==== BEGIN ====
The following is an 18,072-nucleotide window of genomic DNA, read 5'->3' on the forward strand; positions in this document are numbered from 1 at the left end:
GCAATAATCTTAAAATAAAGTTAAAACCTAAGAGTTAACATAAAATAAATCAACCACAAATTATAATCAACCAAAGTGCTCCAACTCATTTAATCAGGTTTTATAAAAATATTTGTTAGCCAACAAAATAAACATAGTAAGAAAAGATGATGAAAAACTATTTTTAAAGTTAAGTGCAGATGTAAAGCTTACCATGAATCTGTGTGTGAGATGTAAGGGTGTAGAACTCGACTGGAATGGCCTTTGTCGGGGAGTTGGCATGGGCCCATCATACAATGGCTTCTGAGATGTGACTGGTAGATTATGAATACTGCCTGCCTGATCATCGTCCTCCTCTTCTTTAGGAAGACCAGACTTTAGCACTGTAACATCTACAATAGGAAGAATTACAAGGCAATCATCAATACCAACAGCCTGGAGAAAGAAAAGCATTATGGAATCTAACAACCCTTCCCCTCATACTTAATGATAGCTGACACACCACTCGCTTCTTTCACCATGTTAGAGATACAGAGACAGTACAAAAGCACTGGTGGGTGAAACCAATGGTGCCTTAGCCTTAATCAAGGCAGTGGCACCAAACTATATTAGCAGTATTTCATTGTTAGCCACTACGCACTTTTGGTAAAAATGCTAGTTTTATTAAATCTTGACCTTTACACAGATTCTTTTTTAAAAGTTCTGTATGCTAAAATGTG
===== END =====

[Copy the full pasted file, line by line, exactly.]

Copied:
The following is an 18,072-nucleotide window of genomic DNA, read 5'->3' on the forward strand; positions in this document are numbered from 1 at the left end:
GCAATAATCTTAAAATAAAGTTAAAACCTAAGAGTTAACATAAAATAAATCAACCACAAATTATAATCAACCAAAGTGCTCCAACTCATTTAATCAGGTTTTATAAAAATATTTGTTAGCCAACAAAATAAACATAGTAAGAAAAGATGATGAAAAACTATTTTTAAAGTTAAGTGCAGATGTAAAGCTTACCATGAATCTGTGTGTGAGATGTAAGGGTGTAGAACTCGACTGGAATGGCCTTTGTCGGGGAGTTGGCATGGGCCCATCATACAATGGCTTCTGAGATGTGACTGGTAGATTATGAATACTGCCTGCCTGATCATCGTCCTCCTCTTCTTTAGGAAGACCAGACTTTAGCACTGTAACATCTACAATAGGAAGAATTACAAGGCAATCATCAATACCAACAGCCTGGAGAAAGAAAAGCATTATGGAATCTAACAACCCTTCCCCTCATACTTAATGATAGCTGACACACCACTCGCTTCTTTCACCATGTTAGAGATACAGAGACAGTACAAAAGCACTGGTGGGTGAAACCAATGGTGCCTTAGCCTTAATCAAGGCAGTGGCACCAAACTATATTAGCAGTATTTCATTGTTAGCCACTACGCACTTTTGGTAAAAATGCTAGTTTTATTAAATCTTGACCTTTACACAGATTCTTTTTTAAAAGTTCTGTATGCTAAAATGTG